With the zeal of a jilted lover seeking recognition Maharaja of Patiala, generic Bhupinder Singh set out to develop Chail into a hill station that would rival if not outdo Simla, the summer capital during colonial India. Built in the late nineteenth century Chail became the summer capital of the princely state of Patiala and is perhaps the only hill station to have been built by a princely state.
There may have been a streak of patriotism in the venture but more so for the maharaja it was a way of getting even with the colonial rulers for having expelled him from Shimla on a charge for flirting with the commander –in – chief’s daughter. The spot where the Maharaja is said to have outraged the modesty of the maiden on The Mall at Shimla is still called Scandal Point.
Not being able to accept the insult of having been expelled from imperial Shimla, the flamboyant Maharaja began scouting neighboring hills for setting up a township of his own. Such was the backdrop of Chail under which from a tiny village set amidst majestic himalayan deodars it rose to become a hill station and the summer resort for the royal house of Patiala.
Large tracts of land around Chail belonged to Patiala state and had been given to ancestors of Bhupinder Singh for the services they had rendered during the Anglo- Gurkha Wars of 1815-16. Legend has it that after selecting the site, work on the summer palace began which soon ran into trouble. Snakes that would emerge out of nowhere tormented workers. Bhupinder Singh shifted the location after in a dream he was asked to select another site, as the original site was a place where a Sidh sage had been laid to rest. The maharaja had a shrine ‘Sidh Baba Ka Mandir’ built at the original site, which is revered by many who claim that the sage has power to grant boons.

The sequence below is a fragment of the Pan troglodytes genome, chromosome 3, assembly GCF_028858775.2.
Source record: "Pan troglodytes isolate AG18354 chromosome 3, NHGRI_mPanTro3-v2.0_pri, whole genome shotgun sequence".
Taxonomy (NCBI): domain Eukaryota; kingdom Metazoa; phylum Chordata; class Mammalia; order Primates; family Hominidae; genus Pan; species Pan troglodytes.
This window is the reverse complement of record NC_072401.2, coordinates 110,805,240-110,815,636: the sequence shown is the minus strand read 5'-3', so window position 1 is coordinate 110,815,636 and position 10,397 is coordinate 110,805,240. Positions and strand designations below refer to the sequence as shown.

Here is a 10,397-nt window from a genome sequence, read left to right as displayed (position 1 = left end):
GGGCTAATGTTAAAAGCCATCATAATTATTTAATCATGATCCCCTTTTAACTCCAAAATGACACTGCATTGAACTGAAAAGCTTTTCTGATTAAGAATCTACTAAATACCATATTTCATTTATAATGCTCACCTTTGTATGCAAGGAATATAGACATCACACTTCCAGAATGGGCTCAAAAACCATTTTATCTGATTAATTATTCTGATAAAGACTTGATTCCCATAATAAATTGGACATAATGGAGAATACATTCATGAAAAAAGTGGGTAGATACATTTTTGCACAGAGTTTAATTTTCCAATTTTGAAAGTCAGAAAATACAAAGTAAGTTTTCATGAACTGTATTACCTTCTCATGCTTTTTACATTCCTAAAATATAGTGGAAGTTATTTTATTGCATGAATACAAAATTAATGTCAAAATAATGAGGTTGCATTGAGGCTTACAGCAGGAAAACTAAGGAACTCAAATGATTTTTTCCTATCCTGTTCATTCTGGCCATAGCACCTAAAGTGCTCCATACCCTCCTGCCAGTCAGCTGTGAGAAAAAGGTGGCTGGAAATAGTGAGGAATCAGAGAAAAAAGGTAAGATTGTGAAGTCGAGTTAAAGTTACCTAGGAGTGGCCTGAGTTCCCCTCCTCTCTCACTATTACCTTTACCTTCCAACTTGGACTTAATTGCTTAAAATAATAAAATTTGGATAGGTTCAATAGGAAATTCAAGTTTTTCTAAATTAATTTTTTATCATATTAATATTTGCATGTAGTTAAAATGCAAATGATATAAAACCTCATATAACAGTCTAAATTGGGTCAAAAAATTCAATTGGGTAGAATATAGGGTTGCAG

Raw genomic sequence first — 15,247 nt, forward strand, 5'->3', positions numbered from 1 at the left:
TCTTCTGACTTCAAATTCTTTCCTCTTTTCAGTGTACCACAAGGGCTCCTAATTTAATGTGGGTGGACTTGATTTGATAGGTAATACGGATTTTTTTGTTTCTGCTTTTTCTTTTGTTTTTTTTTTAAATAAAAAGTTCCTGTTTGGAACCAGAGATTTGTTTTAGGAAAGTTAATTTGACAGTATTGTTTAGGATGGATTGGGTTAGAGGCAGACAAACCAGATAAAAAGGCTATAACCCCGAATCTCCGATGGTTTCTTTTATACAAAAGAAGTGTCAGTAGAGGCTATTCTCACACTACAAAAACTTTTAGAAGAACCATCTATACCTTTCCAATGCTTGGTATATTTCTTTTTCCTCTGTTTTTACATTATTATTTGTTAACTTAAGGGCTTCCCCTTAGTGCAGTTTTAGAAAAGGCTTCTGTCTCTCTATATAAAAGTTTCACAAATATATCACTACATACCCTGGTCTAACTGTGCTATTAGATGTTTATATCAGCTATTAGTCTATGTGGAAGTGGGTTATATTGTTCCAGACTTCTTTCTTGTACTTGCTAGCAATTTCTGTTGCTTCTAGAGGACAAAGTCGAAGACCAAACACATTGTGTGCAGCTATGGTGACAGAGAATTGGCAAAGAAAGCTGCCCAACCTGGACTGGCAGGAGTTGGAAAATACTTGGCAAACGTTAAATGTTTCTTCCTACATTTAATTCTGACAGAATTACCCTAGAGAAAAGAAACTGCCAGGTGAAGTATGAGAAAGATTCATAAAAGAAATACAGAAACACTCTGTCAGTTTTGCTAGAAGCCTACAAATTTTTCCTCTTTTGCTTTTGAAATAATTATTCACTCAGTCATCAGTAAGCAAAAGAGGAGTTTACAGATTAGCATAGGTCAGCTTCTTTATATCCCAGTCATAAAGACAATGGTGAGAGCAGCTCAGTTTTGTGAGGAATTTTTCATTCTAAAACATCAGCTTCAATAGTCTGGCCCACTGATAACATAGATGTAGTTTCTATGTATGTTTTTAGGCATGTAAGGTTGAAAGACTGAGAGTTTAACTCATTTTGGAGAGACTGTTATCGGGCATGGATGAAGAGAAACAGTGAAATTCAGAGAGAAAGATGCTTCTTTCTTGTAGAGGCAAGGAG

The splendid mansion became the summer palace of the Patiala royalty. In the midst of Himalayan woods this property passed into the hands of Himachal Tourism in 1972 and it continues to retain the grandeur of its princely past. Enclosed by a large elegant lawn with pavilions and fountains the property has been converted into a Palace Hotel and has become a full-fledged tourist destination.
Being an avid cricketer the Maharaja had a hilltop flattened to convert it into a cricket field, which was completed by 1893. Today it is boasted to be the highest cricket ground in the world. ‘Patiala peg’ was coined by a visiting Melbourne Cricket Club team after it failed to beat the hosts. Players of MCC offered the excuse that they could not recover from the overnight hangover from a party thrown by the Maharaja in which they were intentionally offered ‘Patiala double pegs’. The ground was also used to play polo, which was a favorite among the royalty during those days.
Fishing is possible on the Gaura River and there are several trek routes that lead out of the resort – including the one to Choor Chandni the highest mountain in the Shivalik range. The drive between Kufri and Chail is over one of the most charming stretches of highway in the area. En route lies the resort of Shilon Bagh.
Chail remains a full-fledged destination in its own right. It is enjoyable stopover where one can savour the flavour of a bygone era on the way to or from Shimla. Chail can only be reached by road and is 45 kilometers from Shimla via Kufri and one can also be reached it via Kandaghat on the Shimla- Kalka highway. The nearest railhead is at Shimla and the airport at Jubbar Hatti near Shimla. Besides the luxurious Palace Hotel run by Himachal tourism there are other types of accommodations available in the hill station.